SHE Transmission Losses Strategy October 2016 Update Appendix 1

Transmission Losses Calculation – Joint TO methodology
Transmission Losses occur due to the physical properties of electricity
transmission systems, principally resistance.
Two sources of losses occur in transmission systems. These are:
Fixed losses
These occur within the iron cores of transformers, cables and overhead lines
whenever the circuit is energised. The magnitude of these losses is not
dependent on the magnitude of the current being carried by the conductor but
rather the magnetic field created by the applied voltage and the induced
currents this creates within the iron core. As the voltage is more or less
constant, these losses are also considered non-varying.
Variable Losses
These are the “classic” losses which vary with the current carried by the
conductor. These losses occur in cables, overhead lines and transformers and
are dependent on the degree of resistive heating experienced.
Losses in transmission systems are a function of the current carried by the
conductors. The loss experienced in a conductor carrying alternating current is
given by the equation I2R, where I is the current and R is the resistance of that
conductor. This resistance causes energy to be absorbed by the conductor
which results in the conductor heating up in the same way as an electric bar
heater or the element in a kettle. This energy is lost to the surroundings.
The resistance of an individual conductor is in turn a function of the materials
used in its construction, how these are combined, and the length of the
Multiple transmission system components can be considered as a single route
with its own characteristics. In this way the route that energy fed in to the north
of Scotland takes to reach the demand centres in the south of England can be
thought of as a very long conductor. As a longer length increases the overall
resistance, and hence transmission losses, we can see that the location of
generation infeed relative to demand will affect the level of transmission losses
Transmission System
Energy lost
through resistive
Energy used to
drive system
Calculation of GB Losses
Overall the losses arising from the GB transmission system can be calculated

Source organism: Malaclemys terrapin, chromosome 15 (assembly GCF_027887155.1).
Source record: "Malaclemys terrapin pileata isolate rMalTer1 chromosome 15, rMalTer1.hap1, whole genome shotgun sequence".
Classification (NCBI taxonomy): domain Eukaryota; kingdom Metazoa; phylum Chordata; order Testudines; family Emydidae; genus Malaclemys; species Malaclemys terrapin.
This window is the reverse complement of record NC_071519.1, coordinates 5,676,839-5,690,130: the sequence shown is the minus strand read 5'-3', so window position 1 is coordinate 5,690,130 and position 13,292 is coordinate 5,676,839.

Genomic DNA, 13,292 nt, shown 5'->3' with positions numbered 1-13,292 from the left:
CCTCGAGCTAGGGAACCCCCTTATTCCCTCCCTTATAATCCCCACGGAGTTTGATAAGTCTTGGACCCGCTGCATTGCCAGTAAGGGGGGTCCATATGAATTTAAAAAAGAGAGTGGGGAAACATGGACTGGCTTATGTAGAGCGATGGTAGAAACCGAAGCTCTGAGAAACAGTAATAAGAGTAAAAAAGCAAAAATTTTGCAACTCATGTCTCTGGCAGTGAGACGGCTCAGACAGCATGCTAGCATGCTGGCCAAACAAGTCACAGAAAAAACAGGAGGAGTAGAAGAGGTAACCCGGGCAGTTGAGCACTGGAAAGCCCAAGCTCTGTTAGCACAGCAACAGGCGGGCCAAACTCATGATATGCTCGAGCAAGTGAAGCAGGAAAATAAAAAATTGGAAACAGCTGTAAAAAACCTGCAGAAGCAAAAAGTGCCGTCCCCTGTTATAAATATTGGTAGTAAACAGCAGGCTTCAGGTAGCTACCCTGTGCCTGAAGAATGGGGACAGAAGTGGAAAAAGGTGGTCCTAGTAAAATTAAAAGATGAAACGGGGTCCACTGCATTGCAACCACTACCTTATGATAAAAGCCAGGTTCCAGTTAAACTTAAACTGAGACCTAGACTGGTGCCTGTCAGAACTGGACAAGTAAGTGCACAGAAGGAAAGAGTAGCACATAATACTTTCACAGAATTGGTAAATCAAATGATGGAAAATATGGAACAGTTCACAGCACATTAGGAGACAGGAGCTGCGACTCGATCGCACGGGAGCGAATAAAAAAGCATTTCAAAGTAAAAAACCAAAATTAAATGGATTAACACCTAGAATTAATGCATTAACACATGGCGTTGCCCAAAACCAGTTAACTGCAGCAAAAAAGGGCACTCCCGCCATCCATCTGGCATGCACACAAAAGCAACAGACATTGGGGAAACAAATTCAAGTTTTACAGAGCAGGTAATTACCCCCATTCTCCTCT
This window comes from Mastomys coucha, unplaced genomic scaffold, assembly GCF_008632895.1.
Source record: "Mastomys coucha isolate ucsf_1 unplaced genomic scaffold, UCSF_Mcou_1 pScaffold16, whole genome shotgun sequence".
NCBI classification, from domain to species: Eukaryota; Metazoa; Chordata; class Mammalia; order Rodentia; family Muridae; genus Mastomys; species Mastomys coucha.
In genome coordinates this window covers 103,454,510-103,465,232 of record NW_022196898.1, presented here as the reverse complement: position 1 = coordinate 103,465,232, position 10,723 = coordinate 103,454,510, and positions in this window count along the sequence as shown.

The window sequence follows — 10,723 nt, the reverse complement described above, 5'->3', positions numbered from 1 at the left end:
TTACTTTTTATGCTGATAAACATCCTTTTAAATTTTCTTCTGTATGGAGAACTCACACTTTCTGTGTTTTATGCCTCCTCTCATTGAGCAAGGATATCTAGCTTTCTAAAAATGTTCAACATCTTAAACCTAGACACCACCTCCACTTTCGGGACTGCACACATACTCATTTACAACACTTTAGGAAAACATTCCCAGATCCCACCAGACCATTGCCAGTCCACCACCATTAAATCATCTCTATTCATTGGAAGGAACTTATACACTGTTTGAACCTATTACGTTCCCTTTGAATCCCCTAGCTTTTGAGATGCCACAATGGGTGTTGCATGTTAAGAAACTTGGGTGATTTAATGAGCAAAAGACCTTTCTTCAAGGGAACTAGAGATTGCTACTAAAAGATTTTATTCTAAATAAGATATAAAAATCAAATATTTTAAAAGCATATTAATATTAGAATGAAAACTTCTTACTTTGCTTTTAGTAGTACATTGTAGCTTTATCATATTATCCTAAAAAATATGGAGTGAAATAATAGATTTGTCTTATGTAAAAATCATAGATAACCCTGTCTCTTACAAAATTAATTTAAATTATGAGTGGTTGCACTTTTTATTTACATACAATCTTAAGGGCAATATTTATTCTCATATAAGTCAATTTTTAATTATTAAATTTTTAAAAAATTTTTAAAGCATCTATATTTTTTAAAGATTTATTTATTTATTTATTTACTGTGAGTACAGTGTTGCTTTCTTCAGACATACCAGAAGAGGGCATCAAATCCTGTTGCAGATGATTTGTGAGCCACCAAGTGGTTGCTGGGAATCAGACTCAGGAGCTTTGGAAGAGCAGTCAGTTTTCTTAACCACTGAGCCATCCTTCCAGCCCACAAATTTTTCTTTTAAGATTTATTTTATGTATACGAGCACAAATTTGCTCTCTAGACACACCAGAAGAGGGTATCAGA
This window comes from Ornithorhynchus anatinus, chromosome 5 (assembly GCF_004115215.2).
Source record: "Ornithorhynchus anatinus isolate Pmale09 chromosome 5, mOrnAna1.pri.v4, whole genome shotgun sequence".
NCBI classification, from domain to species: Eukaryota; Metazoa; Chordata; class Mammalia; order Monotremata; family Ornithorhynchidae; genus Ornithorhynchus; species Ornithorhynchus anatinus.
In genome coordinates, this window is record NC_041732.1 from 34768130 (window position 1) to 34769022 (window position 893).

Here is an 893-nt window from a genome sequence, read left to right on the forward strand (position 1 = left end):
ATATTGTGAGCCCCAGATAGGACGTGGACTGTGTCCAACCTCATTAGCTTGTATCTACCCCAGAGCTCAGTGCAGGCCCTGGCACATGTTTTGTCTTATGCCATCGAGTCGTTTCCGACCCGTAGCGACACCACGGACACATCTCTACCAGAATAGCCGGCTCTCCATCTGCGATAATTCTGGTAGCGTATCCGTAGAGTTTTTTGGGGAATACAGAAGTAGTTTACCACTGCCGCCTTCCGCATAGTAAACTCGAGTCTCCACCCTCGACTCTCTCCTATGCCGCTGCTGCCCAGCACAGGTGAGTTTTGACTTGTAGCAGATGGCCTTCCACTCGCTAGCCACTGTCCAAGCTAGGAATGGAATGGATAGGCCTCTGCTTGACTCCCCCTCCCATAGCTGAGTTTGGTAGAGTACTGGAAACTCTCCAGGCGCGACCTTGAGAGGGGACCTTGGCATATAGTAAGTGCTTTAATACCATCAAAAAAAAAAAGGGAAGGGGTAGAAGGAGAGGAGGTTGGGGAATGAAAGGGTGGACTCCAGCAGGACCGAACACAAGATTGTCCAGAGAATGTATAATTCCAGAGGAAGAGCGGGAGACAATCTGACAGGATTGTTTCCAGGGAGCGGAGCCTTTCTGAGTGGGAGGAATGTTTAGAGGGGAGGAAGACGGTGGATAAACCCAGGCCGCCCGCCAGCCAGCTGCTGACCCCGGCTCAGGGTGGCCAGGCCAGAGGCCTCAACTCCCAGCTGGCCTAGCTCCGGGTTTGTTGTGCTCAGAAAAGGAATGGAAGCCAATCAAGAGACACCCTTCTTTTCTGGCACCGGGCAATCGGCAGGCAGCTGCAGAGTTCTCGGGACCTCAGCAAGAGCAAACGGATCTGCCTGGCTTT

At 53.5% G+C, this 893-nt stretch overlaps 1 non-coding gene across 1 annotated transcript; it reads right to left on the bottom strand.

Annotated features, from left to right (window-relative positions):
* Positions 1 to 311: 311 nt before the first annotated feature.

by taking the difference between the sum of infeed to and the sum of the
offtakes from the transmission system.
This is carried out using data from the Elexon SAA-IO14 data feed. At a GB
level the Total Generation (sum of positive metered active power) and Total
Demand (sum of negative metered active power) values can be used.
Calculation of Zonal Losses
In a similar way to GB wide losses the losses in each zone can be calculated
from the sum of infeed and offtake in each zone from the Elexon active power
metering data.
In order to calculate the zonal losses the flow of power from one zone to
another also needs to be considered. For this calculation National Grid’s own
metering is used to record the transfer of power between the zones.
Further, all generation and demand must be assigned to one of the zones so
that these can be added up for that zone.
The sum of all these elements then gives the losses in each zone and will be
shared with the other Transmission Owners to use for actual transmission loss
For clarity the losses in
the north of Scotland zone are the sum of Generation and Demand in this
zone less the transfer to the south of Scotland zone
The south of Scotland zone is the sum of generation and demand in this zone
plus the transfer from the north of Scotland less the transfer to England
The England & Wales zone is the sum of generation and demand in this zone
plus the transfer from the south of Scotland.
EW Loss
Boundaries shown are
Data Validation and Audit
The majority of data used in the calculation is captured directly from the files
from Elexon’s SAA-IO14 data stream. This is the verified data sent out by
Elexon to industry participants detailing the results of the settlement
calculations. As this is generated by Elexon, and contains information about
settlements, it is subject to revision between the initial files and the end of the
settlement process to correct any issues. These revisions are all captured and
the calculations performed for Transmission Losses updated.
The process by which data is loaded into the database which stores this
information is closely monitored with both automated and manual checks
performed daily to ensure that the data is loaded correctly.
A regular process is carried out within National Grid to ensure that all
settlement BMUs are allocated to one of the three zones and any which are
unmapped are updated to reflect their connection.
The transfer information between zones is captured from the operational
control systems and as such the metering for these is subject to the same
rigour as other operational systems within National Grid in that the metering is
audited regularly and errors reported to be fixed.
Finally the results of the zonal calculation are compared to the results of the
GB wide calculation to ensure these remain in line. This ensures that any
discrepancies are flagged, investigated and resolved.
In all cases the zonal transmission losses calculation is updated to reflect any
corrections needed and the latest Elexon data. A history table of results is also
maintained when this occurs providing an audit path for changes.
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